Rambling on biology and tech


At work today we were running through an architecture diagram for a new client deployment in Sydney and Melbourne. The idea was to use Sydney as the primary, and fail over to Melbourne in a disaster recovery scenario. It sounds simple enough, until you start thinking what fail over means, and what constitutes primary/secondary. Is it at the database level? The applications? What happens to the networks? What about the storage? It can make your head spin when you think through everything that can will go wrong; not to mention human processes which are even more important.

But it wasn’t till I was going home afterwards that I made another mental leap. We like to think our systems are sophisticated, fault-tolerant, and secure. We’ve designed, built, and layered a staggering amount of infrastructure on what really amounts to simple logic gates and addition. The core of our systems have billions of transistors spread across machines around the globe connected with fibre optics and copper and wireless and satellites. But ultimately, they’re just calculators.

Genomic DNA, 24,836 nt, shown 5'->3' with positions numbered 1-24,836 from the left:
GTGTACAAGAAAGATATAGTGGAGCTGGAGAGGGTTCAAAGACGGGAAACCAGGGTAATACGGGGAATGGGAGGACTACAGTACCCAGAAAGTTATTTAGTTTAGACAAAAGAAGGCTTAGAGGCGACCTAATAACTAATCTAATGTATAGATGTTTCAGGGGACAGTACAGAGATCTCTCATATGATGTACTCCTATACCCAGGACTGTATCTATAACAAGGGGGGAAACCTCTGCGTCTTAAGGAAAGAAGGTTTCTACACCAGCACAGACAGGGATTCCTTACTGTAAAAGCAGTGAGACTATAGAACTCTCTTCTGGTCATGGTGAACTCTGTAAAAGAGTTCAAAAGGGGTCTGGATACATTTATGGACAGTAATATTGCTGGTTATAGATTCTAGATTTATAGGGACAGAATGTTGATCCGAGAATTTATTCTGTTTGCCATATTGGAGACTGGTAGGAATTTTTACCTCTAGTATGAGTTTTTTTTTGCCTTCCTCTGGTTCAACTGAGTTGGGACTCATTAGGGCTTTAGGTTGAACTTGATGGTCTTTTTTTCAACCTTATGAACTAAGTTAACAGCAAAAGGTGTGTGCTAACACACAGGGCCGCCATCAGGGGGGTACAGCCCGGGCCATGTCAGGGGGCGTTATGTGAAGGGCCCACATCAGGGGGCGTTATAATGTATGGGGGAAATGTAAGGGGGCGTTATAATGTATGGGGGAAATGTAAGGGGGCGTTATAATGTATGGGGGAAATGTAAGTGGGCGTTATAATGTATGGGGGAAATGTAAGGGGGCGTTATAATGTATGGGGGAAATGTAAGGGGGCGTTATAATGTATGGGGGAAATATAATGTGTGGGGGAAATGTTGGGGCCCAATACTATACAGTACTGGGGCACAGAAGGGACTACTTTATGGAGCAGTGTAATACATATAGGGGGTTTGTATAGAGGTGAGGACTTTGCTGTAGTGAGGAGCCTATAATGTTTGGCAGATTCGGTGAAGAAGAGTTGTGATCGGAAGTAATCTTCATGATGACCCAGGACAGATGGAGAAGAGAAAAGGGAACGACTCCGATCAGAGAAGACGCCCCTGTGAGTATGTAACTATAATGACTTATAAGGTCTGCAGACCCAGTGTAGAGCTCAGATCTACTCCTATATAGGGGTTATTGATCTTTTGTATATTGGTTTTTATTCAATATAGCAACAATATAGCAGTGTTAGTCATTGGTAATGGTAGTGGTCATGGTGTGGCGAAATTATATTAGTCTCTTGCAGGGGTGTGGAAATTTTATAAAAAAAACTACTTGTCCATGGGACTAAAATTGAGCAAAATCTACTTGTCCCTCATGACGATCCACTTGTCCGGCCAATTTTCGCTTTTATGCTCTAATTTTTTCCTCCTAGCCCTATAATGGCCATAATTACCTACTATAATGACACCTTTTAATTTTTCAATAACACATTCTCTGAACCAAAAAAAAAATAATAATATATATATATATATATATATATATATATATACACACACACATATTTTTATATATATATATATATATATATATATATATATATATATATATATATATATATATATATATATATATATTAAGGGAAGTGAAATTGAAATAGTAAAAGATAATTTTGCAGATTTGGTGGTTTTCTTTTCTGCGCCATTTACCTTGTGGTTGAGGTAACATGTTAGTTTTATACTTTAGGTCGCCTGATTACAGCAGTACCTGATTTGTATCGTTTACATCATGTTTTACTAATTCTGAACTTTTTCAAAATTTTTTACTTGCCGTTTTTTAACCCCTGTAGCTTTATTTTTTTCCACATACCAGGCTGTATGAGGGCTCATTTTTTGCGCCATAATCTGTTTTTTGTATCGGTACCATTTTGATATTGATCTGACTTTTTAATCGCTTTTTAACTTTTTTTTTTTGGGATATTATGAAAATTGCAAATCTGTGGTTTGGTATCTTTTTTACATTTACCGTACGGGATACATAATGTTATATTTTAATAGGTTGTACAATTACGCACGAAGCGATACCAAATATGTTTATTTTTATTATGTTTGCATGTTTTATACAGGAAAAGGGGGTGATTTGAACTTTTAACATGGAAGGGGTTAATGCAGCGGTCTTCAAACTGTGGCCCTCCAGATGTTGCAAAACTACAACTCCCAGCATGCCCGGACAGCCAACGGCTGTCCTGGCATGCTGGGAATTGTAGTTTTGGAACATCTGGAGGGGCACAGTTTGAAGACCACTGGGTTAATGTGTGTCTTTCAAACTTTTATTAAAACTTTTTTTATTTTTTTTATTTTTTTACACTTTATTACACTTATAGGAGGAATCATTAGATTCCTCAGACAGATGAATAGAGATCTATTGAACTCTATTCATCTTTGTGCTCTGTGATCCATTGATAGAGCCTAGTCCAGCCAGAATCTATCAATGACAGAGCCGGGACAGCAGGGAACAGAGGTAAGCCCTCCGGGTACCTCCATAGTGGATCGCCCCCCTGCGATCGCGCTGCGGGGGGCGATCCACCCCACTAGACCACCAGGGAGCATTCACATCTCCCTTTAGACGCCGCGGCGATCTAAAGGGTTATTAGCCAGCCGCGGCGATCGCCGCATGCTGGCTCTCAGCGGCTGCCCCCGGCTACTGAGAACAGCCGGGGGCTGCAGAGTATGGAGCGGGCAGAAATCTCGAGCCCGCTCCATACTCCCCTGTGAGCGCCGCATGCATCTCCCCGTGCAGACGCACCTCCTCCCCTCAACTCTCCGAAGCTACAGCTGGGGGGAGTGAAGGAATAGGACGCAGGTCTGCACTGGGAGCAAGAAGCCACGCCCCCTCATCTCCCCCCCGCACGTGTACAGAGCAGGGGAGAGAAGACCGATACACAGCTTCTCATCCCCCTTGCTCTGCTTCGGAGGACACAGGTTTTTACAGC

You compare that to a complex machine like our own bodies. We’re obviously weaker in many areas, but we tend to keep going for decades. We’re regenerative, we self-heal, we grow. Computers fake this with redundancy, but they simply don’t match what we do ourselves inside our bodies without even realising or noticing.

I remember watching Star Trek Voyager and being interested in the idea of bio-neural circuitry, not to mention the Borg. While science fiction writers and futurists dream of the singularity, will reality be a melding of the technological and biological?

I suppose with you reading these photons I typed on an electronic device to transmit my thoughts, we’re already slowly on our way there.

Author bio and support


Ruben Schade is a technical writer and IaaS engineer in Sydney, Australia who refers to himself in the third person in bios. Wait, not BIOS… my brain should be EFI by now.

The site is powered by Hugo, FreeBSD, and OpenZFS on OrionVM, everyone’s favourite cloud infrastructure provider.

You can leave me a comment by contacting me, and I might publish your thoughts. Please read the FAQs first though.

If you found this post helpful or entertaining, you can shout me a coffee or buy some silly merch. Thanks!